I’m not one for busywork, but I would like the kids to write a little more. I’ve asked Mars to keep a special journal for the presentations she has done at the homeschoolers’ club meetings. After a break, she has gone back to copywork again and this time, we’ve set more stringent standards as she herself has expressed a desire to have better handwriting.
Bear has been composing poems – some sound like cute little haikus and all have a touch of drama to them! I’ll have to ask her permission before I reproduce them here. She is quite a shy little girl still and sometimes objects to having attention drawn to her. (I’ve tried to respect her need for privacy and this is why I don’t blog about her as much.)
We’ve been revising the Stories of the Prophets. We’ve studied them before and loved them to bits. It seems that every time we read, we learn something new and find nuggets of wisdom that we can apply to our daily lives. We are thus revisiting these stories, but in greater depth this time.
I’ve made some notebooking papers for documenting our learning points. Of course, any regular notebook or paper will do for journalling, but we have a boatload of paper from the Dad Man’s office that he no longer has use for – they are used on one side, so we are printing on the other. A bit of green living and an excuse to pretty up our papers :)
Here are some notebooking sheets for The Story of Prophet Adam `alayhis salaam. You can download them at Scribd if you have an account or you can just download them here. I’ve kept them pretty simple – not a lot of clipart or anything of the sort. I thought that the kids could draw their own pictures if they wanted. There are extra sheets for fillers and also a few for younger writers, with primary lines.
Please let me know if you have any issues with the document… I hope you like it!
*Edit: I’ve corrected a couple of mistakes and amended the primary lines, so please download the latest version!
The rowdy ruffians have been buckling down to more book learning these days and alhamdulillah, we’ve covered quite a bit of ground. I’ve told them to work on their weak areas especially – Math for Marz and reading for Bear. I’d thought that they would rail against the stricter schedule, given that we’d slowed down a bit in the last couple of months, but ma shaa Allah, they’ve been tremendously good sports about it.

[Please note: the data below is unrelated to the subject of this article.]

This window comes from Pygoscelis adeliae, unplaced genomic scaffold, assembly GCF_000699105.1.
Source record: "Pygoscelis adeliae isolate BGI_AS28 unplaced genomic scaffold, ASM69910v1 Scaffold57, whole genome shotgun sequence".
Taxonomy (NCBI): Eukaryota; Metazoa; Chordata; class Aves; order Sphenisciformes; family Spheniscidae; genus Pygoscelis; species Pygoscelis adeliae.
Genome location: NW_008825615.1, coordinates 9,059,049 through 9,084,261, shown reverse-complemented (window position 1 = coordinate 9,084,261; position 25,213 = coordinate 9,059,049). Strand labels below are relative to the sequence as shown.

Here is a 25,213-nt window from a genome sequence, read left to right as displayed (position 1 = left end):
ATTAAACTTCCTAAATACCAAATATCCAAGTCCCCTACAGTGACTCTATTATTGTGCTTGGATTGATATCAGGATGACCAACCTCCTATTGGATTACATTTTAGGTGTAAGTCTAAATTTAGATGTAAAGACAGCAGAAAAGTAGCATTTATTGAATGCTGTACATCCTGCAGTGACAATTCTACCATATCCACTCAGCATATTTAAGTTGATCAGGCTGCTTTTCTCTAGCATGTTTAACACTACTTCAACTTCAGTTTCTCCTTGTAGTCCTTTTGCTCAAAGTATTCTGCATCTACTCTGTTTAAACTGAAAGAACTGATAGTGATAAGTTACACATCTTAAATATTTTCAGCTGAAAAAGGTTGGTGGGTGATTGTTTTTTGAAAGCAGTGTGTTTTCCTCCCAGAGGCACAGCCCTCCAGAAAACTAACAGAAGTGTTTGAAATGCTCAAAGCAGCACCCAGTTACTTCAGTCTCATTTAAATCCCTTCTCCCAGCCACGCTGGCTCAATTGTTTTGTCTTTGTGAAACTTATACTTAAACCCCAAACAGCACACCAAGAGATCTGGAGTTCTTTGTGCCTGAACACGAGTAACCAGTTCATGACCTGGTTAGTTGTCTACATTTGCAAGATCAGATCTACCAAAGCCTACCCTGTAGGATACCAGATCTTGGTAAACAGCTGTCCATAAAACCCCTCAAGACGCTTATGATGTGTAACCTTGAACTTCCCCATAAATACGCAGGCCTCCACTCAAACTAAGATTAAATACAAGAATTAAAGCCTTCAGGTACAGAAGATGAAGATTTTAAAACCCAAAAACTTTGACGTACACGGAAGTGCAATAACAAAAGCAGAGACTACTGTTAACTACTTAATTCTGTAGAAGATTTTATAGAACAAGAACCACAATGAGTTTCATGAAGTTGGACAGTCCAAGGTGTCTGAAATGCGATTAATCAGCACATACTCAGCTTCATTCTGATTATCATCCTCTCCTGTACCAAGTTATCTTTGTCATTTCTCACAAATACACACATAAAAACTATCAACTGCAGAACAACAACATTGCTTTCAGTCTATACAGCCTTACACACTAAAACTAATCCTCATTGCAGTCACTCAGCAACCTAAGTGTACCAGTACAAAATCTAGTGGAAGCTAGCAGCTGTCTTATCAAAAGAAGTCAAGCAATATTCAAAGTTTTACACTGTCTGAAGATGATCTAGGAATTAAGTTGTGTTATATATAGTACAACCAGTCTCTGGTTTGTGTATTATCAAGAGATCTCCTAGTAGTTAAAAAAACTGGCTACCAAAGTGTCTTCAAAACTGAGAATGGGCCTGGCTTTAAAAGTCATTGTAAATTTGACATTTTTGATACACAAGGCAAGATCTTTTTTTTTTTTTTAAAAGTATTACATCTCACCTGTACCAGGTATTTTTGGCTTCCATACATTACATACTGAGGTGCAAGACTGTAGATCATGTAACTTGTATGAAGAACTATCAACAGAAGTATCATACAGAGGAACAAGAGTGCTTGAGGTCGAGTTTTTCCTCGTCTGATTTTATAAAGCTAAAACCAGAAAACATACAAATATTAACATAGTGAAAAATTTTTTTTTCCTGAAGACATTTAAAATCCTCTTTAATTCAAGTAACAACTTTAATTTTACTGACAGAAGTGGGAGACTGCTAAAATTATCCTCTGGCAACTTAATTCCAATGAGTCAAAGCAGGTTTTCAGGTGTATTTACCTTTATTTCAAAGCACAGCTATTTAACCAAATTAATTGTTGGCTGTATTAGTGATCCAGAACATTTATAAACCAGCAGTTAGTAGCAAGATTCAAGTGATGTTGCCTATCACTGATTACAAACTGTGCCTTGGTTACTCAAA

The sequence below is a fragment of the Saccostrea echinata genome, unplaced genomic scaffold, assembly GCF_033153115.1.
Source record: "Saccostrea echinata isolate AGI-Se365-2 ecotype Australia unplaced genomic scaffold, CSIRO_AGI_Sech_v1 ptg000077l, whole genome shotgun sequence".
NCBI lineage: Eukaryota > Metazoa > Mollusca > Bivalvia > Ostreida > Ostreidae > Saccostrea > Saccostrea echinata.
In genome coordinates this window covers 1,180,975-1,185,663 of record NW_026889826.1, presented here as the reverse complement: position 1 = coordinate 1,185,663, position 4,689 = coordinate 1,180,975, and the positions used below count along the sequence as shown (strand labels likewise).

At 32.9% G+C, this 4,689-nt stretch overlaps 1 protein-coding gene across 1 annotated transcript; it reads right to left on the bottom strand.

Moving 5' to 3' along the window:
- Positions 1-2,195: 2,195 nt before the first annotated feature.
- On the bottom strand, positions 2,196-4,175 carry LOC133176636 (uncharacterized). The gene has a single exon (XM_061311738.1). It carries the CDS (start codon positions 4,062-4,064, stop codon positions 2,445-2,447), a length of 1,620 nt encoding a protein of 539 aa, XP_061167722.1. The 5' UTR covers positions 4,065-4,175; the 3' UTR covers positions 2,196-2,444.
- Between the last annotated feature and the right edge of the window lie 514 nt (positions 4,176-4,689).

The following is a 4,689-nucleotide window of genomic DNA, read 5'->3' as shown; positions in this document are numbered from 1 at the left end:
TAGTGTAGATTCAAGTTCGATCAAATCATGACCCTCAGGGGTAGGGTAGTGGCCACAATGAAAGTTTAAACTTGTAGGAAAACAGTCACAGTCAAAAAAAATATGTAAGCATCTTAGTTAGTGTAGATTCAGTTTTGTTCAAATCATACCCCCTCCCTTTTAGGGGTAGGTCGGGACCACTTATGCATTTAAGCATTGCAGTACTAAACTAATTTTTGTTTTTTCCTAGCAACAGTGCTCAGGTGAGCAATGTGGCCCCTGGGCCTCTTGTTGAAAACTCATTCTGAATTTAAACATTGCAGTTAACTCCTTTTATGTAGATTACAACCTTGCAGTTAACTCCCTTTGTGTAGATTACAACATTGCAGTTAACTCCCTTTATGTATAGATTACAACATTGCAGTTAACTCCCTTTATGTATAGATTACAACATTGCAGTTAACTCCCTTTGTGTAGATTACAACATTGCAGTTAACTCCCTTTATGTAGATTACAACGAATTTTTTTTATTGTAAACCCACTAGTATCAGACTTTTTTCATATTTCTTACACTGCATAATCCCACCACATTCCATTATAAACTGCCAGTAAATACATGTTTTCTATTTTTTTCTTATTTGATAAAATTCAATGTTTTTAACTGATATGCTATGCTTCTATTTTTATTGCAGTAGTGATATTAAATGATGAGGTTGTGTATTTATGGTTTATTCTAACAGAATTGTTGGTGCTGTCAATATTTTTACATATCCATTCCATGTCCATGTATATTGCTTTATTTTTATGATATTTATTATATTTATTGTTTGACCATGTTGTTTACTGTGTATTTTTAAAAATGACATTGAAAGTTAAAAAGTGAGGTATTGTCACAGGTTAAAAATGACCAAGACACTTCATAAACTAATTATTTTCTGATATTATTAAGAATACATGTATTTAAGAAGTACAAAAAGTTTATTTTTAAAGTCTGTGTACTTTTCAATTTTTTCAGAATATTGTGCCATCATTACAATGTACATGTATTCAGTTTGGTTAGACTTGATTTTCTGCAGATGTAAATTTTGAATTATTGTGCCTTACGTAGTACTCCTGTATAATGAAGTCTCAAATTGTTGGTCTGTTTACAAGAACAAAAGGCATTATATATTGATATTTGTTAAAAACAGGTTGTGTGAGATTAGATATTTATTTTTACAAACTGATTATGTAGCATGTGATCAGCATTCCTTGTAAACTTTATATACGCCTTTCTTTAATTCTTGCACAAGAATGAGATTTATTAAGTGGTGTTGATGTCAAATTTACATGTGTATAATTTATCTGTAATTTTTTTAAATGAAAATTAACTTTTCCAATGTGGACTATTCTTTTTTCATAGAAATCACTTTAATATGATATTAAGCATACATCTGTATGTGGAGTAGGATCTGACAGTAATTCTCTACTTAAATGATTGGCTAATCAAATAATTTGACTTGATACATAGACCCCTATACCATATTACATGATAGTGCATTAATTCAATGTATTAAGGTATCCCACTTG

We’ve had many disruptions to our days – there are always so many frustrations when you live in an older home long in need of repairs. There was a time when our walls and ceilings had to be sanded and everything – I kid you not, EVERYTHING – was covered in a fine powder that took weeks to clean. Then, there were the leaks from pipes in mysterious locations – plumbers came in and out breaking through walls only to find their diagnosis in error. Meanwhile, the glass extension which we had had such hopes for continued to disappoint by letting in rain.
Our small living area was cluttered beyond belief. It seemed that we just could not get a handle on things and there were days when we felt like screaming our lungs out and throwing the towel in. We were anxious to get back to our home schooling. What we didn’t realise though was that our home was schooling us :)
When things settled down and we had to begin the slow process of cleaning and putting everything back in, we became reacquainted with our possessions. We learnt that we had inherited, purchased and clung on to many things that were simply not enhancing our lives. Alhamdulillah, the experience had taught us not to buy anything heedlessly and to give freely what others could use, rather than hang on to them for sentimental reasons. Truly, we don’t need as much as we think we do!
We’ve learnt as well that things don’t always go to plan – in fact, they often go wrong! – and that, really, is alright. We have to learn to just grit our teeth and be patient.
We’ve learnt that we do need others and it isn’t a bad thing. Most of all, we need Allah and we need to trust in Him. It’s funny, but our numerous botched plans have actually taught us to be at peace. We would do well to remember the hadeeth in which Rasulullah sallallahu `alayhi wa sallam said, “How amazing is the affair of the Muslim! His affairs are all good. If he experiences ease, he is grateful, and that is good for him. If he experiences hardship, he faces it with patience and perseverance, and that is also good for him.” (Muslim)
Qadr Allah wa ma shaa fa`al. Alhamdulillah `alaa kulli haal.
There is a saying, “All good things come to those who wait.” I think we can and will hold out a little longer, in shaa Allah.
The learning? Well, it continues alhamdulillah… :)
Oh give me patience when wee hands
Tug at me with their small demands.
And give me gentle and smiling eyes
Keep my lips from hasty replies.
And let not weariness, confusion, or noise
Obscure my vision of life’s fleeting joys.
So when, in years to come my house is still,
No bitter memories its room may fill.